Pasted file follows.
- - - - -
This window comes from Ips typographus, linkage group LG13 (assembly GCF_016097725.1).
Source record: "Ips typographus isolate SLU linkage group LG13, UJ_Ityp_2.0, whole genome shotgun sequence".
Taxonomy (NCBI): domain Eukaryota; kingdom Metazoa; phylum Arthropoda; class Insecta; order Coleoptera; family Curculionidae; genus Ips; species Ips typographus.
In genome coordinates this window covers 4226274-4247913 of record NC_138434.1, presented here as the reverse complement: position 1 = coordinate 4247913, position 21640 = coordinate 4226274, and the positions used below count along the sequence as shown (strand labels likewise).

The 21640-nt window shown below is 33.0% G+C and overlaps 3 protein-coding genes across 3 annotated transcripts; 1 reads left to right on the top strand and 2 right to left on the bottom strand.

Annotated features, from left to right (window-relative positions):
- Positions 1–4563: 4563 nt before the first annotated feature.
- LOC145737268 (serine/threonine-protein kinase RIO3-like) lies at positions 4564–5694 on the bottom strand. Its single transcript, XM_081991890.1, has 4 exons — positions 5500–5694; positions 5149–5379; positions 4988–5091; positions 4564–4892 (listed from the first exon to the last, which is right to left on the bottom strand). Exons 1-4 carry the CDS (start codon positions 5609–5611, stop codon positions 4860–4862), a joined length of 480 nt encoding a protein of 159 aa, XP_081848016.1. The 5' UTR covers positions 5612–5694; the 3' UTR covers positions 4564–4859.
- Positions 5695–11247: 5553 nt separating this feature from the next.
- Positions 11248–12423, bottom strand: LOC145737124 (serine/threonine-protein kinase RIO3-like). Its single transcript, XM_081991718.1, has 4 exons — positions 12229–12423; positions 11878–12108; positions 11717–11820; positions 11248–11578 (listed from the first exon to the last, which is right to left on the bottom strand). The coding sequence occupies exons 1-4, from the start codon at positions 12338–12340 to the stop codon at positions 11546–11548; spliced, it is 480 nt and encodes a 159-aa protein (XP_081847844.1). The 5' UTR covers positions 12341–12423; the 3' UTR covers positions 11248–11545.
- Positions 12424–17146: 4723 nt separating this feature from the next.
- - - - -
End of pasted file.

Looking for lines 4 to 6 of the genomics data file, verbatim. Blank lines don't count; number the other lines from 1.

In genome coordinates this window covers 4226274-4247913 of record NC_138434.1, presented here as the reverse complement: position 1 = coordinate 4247913, position 21640 = coordinate 4226274, and the positions used below count along the sequence as shown (strand labels likewise).

The 21640-nt window shown below is 33.0% G+C and overlaps 3 protein-coding genes across 3 annotated transcripts; 1 reads left to right on the top strand and 2 right to left on the bottom strand.

Annotated features, from left to right (window-relative positions):